Top 10 Inside Tips: India

India_delhi_saris  1. Buying & Bargaining. Shop
owners insist that they are giving a variety of discounts to you and only you.
i.e. the “Pretty Girl” discount,  “First
Customer of the Day” discount, “Last Customer of the Day” discount, etc. You
can easily spot “touters” after getting taken once or twice. Often times, the
hotels and taxi/rickshaw drivers work together and they make commissions at the
shops. Bargaining is a must. If a street vendor tells you 50 rupees for some
bananas and an orange, he probably would have told a local 10 rupees. Never
accept a first offer. Walking away is the best way to get a good deal. If they
want your business, they will call you back over. When riding in rickshaws,
negotiate a price prior to getting in. Bigger cities like Mumbai have rickshaws
with fare meters. Also avoid buying tour packages until you get in country.
Many hotels have travel agencies on-site that can organize great tour packages
for reasonable rates.

2. Saris. Saris range in price from
15 USD to hundreds, even thousands of dollars. When Sari shopping, opt for
something more elaborately decorated if attending a nice function like a
wedding. The more intricate detail the better. Saris can also be extremely
difficult to wrap, so consider asking for help from a local instead of
attempting to do it yourself. Remember, you may only wear it once, but there is
tons of fabric so you can always get a nice sari turned into a fabulous western
style dress or wall tapestry upon return home.

3. When crossing Indian streets,
look both ways, and then run for your life.
Likewise, if you can drive in
India, you can drive anywhere.

4. Be prepared for a lot of people
to ask you about President Obama.
Indians typically like our President and will
ask you if you do too. They also frequently ask for trinkets from the U.S. They
will want anything so long as it spent some time in the states; a pen, a gum
wrapper; anything from the U.S. is cool to them. Maybe carry around pennies and
other small coins to give out.

5. There’s a serious water crisis in
Avoid acting like the typical Westerner that pays no attention to how
much water we waste and run excessively; i.e. pre-shower, while brushing teeth,
washing dishes, etc.

6. Some food & drink tips. If
you are vegetarian, you will not have a hard time eating in India. With so many
religions (Muslims don’t eat pork, Hindus avoid beef) most restaurants have a
vegetarian menu. Many restaurants serve ONLY vegetarian food! Lassi is a
popular yogurt based drink adored by Indians. It’s made by blending yogurt with
water, salt, pepper, ice and other Indian spices. Remember, you’re not supposed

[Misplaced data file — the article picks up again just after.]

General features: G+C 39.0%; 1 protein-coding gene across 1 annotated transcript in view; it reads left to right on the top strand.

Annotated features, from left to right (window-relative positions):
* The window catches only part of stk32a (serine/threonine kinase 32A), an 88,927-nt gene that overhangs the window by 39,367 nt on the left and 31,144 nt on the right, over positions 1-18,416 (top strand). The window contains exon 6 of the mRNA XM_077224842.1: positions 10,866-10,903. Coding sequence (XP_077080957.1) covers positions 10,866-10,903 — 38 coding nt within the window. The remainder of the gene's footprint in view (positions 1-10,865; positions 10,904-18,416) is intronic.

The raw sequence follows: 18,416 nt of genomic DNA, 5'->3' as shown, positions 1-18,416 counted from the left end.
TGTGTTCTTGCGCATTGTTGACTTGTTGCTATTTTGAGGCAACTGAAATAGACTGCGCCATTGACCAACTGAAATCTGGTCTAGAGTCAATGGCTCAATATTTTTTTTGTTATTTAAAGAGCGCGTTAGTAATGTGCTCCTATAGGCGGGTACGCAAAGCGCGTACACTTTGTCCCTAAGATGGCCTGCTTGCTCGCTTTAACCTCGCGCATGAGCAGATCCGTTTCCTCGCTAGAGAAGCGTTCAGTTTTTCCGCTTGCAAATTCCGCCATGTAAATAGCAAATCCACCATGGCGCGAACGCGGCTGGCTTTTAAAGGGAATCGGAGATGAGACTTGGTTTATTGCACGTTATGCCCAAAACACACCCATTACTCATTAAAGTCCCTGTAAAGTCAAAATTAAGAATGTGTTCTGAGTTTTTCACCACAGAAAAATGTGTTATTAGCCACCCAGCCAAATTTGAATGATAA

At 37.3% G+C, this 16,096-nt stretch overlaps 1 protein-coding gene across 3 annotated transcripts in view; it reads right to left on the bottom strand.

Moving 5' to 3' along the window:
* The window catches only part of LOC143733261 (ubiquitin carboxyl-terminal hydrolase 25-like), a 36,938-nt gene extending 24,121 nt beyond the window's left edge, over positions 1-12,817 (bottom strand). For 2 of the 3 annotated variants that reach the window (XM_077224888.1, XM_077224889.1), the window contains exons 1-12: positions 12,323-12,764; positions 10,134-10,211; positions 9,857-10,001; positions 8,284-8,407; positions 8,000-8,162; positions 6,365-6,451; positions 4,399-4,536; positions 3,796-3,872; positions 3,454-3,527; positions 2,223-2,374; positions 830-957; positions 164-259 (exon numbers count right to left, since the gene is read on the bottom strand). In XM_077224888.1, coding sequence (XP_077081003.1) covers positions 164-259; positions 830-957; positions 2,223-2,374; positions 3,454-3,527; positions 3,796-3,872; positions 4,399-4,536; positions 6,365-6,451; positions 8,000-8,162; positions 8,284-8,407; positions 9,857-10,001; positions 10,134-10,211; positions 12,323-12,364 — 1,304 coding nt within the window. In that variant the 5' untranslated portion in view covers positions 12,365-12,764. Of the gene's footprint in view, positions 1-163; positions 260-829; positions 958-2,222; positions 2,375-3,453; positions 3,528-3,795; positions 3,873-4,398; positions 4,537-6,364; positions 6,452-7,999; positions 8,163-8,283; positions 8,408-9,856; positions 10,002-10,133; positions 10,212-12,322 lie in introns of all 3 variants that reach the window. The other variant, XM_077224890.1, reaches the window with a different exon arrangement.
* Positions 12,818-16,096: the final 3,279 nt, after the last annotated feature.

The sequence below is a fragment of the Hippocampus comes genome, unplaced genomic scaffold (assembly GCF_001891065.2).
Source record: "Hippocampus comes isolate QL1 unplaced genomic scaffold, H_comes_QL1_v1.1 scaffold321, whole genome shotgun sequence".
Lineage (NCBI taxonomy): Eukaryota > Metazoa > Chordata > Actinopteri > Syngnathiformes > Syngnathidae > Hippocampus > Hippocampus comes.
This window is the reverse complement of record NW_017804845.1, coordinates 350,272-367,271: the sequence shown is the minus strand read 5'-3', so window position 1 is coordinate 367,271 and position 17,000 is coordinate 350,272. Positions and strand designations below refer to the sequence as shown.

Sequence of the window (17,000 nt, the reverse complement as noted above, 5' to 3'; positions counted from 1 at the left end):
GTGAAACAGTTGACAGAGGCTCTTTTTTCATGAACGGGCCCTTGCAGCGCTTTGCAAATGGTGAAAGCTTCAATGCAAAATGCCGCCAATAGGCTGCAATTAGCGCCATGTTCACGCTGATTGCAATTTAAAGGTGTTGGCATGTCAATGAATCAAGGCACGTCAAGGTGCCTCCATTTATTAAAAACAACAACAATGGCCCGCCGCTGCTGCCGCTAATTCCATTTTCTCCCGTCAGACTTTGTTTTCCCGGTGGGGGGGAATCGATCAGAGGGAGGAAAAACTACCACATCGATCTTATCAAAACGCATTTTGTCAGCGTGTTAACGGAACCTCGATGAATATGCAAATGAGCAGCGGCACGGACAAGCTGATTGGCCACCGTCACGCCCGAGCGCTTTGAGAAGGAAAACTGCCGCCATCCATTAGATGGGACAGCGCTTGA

to drink the water and even in nice restaurants you can’t be guaranteed that
they used bottled water for Lassi. This is a common cause of “Delhi-Belly” for
travelers. It’s very delicious, but also dangerous. Try Mango Lassi if you are
confident it’s safe!

7. Henna & Weddings. Henna has
been used throughout North Africa, Asia and the Middle East for thousands of
years for adornment, ritual celebrations and health. Indian weddings are a
minimum of 3 days long; one day is devoted to henna. When getting henna done at
the wedding “Mehndi” party, wait for it to completely dry and leave it on for
as long as possible. The longer you leave it on, the darker it stains your
skin. It feels a bit awkward and leaves a mess on everything you touch once it
dries, but locals know it’s normal to leave a trail of henna behind you. If you
can make it to a wedding, definitely go! It’ll be an experience of a lifetime.
Sometimes strangers will be OK with you crashing their reception party. With
hundreds to thousands of people present, no one will know if you are there for
the bride or groom!

8. What to pack: Bring earplugs,
allergy medicine, antibiotics, toilet paper and toothbrushes. Ladies, leave the
spaghetti straps at home. The streets can be EXTREMELY loud in large cities,
even throughout the night so come prepared with earplugs. Likewise, the air in
these cities can be dusty and smoggy. If you’re prone to seasonal allergies, bring
plenty of sinus medicine. Talk to your
doctor about what immunizations you need AT LEAST 4 weeks before your trip, and
have him prescribe “Z-pack” antibiotics. It’s an antibiotic that fights
bacteria in the body. If taken as soon as “Delhi-belly” strikes for 3 days in
row, you should be cured in a day or two. Bring toilet paper for public
restrooms. Squat toilets (A.K.A. Turkish toilets) are still common throughout
India. Also bring at least 3 toothbrushes to India. We all know the “don’t
drink the water” rule, but this also applies when brushing your teeth. It’s
very easy to run your toothbrush under the faucet out of habit or to open your
mouth in the shower.  Women dress
extremely conservatively. Pack layers since it can get very hot, but do not
plan to have shoulders exposed on the streets of many areas of India. Mumbai
and bigger cities may be an exception, but keep cultural norms in mind. What
you think is appropriate may not be.

9. Leave plenty of room in your suitcase. If you like fine
handicrafts, jewelry, colorful silks, scarves, tapestries, paintings &
tunics, India is a shopping haven. Pack light and consider bringing an extra
bag because everyone I know that has been to India returns home with MUCH more
than they came with! 

10. India is magical. Keep an open
mind and desire to experience a fascinating culture unlike any other in the
world and you will not be disappointed. With so much to see and vast
differences in every region, don’t rush this trip. From the capital in the
north to the beaches in the south, spend as much time as possible in this
fascinating Asian sub-continent!  

Click for more information on AmeriSpan’s Hindi Programs in India.  

Click for more information on Volunteering in India.


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